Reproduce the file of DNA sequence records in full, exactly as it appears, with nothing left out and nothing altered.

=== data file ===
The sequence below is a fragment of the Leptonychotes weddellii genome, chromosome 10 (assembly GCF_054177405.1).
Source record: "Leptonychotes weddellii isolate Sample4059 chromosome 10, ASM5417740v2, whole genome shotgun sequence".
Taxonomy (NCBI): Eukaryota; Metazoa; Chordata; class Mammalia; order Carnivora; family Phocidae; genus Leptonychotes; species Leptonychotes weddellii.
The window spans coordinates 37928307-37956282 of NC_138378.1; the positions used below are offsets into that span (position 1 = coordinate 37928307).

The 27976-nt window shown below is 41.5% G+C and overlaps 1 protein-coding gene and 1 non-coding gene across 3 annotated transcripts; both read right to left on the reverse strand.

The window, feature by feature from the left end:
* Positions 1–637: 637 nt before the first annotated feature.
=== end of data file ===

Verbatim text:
The sequence below is a fragment of the Leptonychotes weddellii genome, chromosome 10 (assembly GCF_054177405.1).
Source record: "Leptonychotes weddellii isolate Sample4059 chromosome 10, ASM5417740v2, whole genome shotgun sequence".
Taxonomy (NCBI): Eukaryota; Metazoa; Chordata; class Mammalia; order Carnivora; family Phocidae; genus Leptonychotes; species Leptonychotes weddellii.
The window spans coordinates 37928307-37956282 of NC_138378.1; the positions used below are offsets into that span (position 1 = coordinate 37928307).

The 27976-nt window shown below is 41.5% G+C and overlaps 1 protein-coding gene and 1 non-coding gene across 3 annotated transcripts; both read right to left on the reverse strand.

The window, feature by feature from the left end:
* Positions 1–637: 637 nt before the first annotated feature.